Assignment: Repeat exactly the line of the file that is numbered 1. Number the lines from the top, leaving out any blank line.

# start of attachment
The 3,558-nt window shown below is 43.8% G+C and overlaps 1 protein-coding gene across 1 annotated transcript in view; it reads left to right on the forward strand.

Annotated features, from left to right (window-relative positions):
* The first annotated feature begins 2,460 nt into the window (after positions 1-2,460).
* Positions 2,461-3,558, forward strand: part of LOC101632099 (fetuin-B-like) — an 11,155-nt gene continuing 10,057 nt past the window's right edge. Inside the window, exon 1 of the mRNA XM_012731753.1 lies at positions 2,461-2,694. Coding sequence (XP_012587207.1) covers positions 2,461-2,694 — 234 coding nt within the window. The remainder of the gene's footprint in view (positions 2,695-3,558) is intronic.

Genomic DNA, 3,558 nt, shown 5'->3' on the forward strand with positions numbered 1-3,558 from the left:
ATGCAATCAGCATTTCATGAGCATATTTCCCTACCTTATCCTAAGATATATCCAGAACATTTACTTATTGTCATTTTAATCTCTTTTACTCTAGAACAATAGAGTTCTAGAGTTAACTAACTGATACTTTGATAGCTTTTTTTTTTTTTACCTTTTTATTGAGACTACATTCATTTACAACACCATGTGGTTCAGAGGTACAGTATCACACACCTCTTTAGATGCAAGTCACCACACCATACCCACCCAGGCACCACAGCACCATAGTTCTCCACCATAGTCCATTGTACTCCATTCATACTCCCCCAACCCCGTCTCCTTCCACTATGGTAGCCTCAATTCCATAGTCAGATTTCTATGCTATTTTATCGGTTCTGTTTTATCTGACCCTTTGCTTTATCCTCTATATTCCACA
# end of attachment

The 3,558-nt window shown below is 43.8% G+C and overlaps 1 protein-coding gene across 1 annotated transcript in view; it reads left to right on the forward strand.